Virginia Western Community College announces that it will host its Local Advisory Board meeting at 11:30 a.m. on Thursday, Sept. 20, in the college’s Natural Science Center. The meeting is open to the public. Individuals interested in attending are asked to contact Amy Balzer at email@example.com or 540-857-7311 to ensure the necessary space.
Amanda Mansfield, the Director of Philanthropy for the Virginia Western Community College Educational Foundation, was honored Wednesday with the 2018 Perry F. Kendig Arts and Culture Award. Co-sponsored by Hollins University and Roanoke College, the Kendig Awards program has recognized distinction in arts and culture in the Roanoke Valley for more than 30 years.
Mansfield, this year’s Individual Artist award recipient, has made a major impact on the Roanoke theater scene for more than 12 years. She has performed for numerous production companies in the area, and has led successful program development and fundraising efforts for Roanoke Children’s Theatre, Center in the Square and Mill Mountain Theatre. She was responsible for significant increases in the annual operating budgets for all three organizations.
Mansfield has been an integral part of the Virginia Western Educational Foundation since 2015, helping raise the organization’s total assets to more than $20 million. She recently helped launch a second fund-raising campaign for the Community College Access Program (CCAP), a nationally recognized effort that provides up to three years of tuition at Virginia Western to qualified Roanoke Valley high school graduates.
“I am truly honored to have received this award – especially in the company of the fellow nominees, colleagues and friends who I admire and respect so much,” Mansfield said. “As an artist and arts advocate, there is no better place than Roanoke to find the creative collaboration necessary for the arts to thrive: artistic talent and vision, organizational energy and direction, and philanthropic support and sustainability. The Perry F. Kendig Arts and Culture Award celebrates all three of these elements joining together to foster arts advancement, excellence and education.”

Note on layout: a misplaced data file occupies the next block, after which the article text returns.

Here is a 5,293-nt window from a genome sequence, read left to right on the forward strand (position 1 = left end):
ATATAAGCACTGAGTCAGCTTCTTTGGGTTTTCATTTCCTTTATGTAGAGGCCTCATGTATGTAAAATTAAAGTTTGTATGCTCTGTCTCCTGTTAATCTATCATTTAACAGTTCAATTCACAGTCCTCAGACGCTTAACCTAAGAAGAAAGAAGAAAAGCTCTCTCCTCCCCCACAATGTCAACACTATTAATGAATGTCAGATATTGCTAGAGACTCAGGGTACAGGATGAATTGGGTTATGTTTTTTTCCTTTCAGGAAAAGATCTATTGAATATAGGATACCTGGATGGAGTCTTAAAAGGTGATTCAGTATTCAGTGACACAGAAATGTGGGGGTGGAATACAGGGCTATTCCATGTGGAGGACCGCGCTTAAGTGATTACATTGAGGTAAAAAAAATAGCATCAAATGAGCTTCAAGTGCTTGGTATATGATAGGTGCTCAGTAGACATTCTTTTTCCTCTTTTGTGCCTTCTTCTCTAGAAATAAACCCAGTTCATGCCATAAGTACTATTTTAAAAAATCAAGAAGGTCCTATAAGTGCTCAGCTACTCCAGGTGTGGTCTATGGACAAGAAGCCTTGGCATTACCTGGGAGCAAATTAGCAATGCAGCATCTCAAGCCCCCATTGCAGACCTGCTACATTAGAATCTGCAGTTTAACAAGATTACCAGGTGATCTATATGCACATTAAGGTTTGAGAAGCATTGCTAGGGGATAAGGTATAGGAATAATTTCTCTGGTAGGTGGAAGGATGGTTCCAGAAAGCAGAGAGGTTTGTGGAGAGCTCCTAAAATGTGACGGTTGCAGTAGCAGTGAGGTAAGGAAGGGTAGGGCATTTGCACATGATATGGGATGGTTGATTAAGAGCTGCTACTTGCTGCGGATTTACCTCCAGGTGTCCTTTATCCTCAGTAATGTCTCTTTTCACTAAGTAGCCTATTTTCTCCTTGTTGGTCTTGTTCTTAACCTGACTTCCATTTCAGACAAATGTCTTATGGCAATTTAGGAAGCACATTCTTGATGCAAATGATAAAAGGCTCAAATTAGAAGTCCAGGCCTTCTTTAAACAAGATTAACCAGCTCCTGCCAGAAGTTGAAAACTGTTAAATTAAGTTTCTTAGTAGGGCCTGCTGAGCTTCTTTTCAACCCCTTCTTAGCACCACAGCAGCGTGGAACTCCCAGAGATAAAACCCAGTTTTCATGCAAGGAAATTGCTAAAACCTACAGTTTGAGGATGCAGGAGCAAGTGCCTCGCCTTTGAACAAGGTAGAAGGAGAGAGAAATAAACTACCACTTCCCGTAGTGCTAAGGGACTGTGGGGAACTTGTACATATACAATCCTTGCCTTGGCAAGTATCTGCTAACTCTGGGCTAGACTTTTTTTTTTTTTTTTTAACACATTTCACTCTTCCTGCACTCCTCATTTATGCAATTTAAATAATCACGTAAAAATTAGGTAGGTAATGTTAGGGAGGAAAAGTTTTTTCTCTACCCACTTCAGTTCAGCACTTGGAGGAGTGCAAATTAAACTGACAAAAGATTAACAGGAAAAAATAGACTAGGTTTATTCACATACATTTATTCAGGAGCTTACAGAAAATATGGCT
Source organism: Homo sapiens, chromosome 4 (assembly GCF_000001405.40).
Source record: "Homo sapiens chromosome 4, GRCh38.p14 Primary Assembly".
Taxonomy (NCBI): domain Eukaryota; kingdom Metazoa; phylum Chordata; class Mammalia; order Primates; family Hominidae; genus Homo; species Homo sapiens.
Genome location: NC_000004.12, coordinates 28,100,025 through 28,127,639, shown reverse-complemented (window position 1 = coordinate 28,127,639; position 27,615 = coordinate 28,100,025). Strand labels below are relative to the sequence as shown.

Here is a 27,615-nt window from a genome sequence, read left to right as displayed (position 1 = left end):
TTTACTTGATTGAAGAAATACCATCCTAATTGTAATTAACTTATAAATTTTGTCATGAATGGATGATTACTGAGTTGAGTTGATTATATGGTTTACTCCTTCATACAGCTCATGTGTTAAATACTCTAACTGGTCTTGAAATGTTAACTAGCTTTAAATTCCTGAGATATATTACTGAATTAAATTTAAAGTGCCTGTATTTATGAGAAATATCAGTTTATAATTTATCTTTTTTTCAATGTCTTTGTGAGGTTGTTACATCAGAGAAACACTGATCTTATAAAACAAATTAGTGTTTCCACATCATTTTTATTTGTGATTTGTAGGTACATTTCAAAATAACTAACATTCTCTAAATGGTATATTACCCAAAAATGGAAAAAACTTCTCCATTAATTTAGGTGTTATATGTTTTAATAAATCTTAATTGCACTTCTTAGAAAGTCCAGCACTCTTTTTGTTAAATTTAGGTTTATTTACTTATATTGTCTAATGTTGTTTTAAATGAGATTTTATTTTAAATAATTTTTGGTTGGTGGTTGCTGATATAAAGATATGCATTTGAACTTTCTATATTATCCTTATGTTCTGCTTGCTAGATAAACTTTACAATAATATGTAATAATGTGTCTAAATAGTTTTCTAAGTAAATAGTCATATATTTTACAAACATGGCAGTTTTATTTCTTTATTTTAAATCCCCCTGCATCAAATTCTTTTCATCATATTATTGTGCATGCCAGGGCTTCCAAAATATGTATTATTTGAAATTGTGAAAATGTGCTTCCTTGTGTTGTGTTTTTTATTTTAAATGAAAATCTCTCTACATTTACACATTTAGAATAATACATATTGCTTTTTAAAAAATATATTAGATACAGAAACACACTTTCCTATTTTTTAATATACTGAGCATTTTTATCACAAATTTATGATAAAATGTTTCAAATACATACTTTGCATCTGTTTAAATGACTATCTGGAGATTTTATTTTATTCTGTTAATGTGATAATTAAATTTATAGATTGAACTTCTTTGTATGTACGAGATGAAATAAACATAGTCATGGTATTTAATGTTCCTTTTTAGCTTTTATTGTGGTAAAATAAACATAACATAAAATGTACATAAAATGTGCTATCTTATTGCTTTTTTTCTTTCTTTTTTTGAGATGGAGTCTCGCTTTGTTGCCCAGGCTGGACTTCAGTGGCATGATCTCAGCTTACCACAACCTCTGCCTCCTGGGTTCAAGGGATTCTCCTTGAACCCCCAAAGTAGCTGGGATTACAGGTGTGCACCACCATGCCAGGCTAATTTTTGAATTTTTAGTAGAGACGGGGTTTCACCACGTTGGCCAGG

Also at the Kendig Awards ceremony, Maury Strauss was honored in the Individual or Business Arts Supporter Category. A generous friend to arts and culture in the Roanoke Valley, Strauss has also been a tremendous supporter of Virginia Western.
The Jefferson Center, a premier performance venue, educational hub, and center for community life, received the Kendig Award in the Arts and Cultural Organization category.
Named for the late Perry F. Kendig, who served as president of Roanoke College and was an avid supporter and patron of the arts, the Kendig Awards program was established in 1985 and presented annually by the Arts Council of the Blue Ridge through 2012. Hollins and Roanoke College first partnered the following year to bestow the honors.
Virginia Western Community College and the Roanoke Higher Education Center hosted a grand opening for the newly expanded Claude Moore Educational Complex in the historic Gainsboro Neighborhood of downtown Roanoke on Wednesday. The $6-million-plus expansion created more than 8,000 square feet of state-of-the-art kitchen and academic space for the college’s Al Pollard Culinary Arts Program.